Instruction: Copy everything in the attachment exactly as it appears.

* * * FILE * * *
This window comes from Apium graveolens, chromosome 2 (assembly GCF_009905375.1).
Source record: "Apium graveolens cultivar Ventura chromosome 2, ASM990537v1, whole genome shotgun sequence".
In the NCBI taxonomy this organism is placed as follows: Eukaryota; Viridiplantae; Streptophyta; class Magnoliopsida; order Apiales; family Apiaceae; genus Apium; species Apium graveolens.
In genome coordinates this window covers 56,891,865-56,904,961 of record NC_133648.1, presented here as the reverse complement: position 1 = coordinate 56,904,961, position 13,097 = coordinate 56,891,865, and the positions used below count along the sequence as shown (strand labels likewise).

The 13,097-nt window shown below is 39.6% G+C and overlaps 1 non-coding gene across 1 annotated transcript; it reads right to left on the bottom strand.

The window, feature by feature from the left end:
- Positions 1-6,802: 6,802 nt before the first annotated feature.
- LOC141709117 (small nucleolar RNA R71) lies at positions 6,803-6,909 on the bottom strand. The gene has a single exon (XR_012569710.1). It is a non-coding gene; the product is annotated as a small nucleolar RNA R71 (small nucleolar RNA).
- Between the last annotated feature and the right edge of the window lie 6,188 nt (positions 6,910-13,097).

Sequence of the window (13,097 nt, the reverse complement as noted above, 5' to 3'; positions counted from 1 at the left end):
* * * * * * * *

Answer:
This window comes from Apium graveolens, chromosome 2 (assembly GCF_009905375.1).
Source record: "Apium graveolens cultivar Ventura chromosome 2, ASM990537v1, whole genome shotgun sequence".
In the NCBI taxonomy this organism is placed as follows: Eukaryota; Viridiplantae; Streptophyta; class Magnoliopsida; order Apiales; family Apiaceae; genus Apium; species Apium graveolens.
In genome coordinates this window covers 56,891,865-56,904,961 of record NC_133648.1, presented here as the reverse complement: position 1 = coordinate 56,904,961, position 13,097 = coordinate 56,891,865, and the positions used below count along the sequence as shown (strand labels likewise).

The 13,097-nt window shown below is 39.6% G+C and overlaps 1 non-coding gene across 1 annotated transcript; it reads right to left on the bottom strand.

The window, feature by feature from the left end:
- Positions 1-6,802: 6,802 nt before the first annotated feature.
- LOC141709117 (small nucleolar RNA R71) lies at positions 6,803-6,909 on the bottom strand. The gene has a single exon (XR_012569710.1). It is a non-coding gene; the product is annotated as a small nucleolar RNA R71 (small nucleolar RNA).
- Between the last annotated feature and the right edge of the window lie 6,188 nt (positions 6,910-13,097).

Sequence of the window (13,097 nt, the reverse complement as noted above, 5' to 3'; positions counted from 1 at the left end):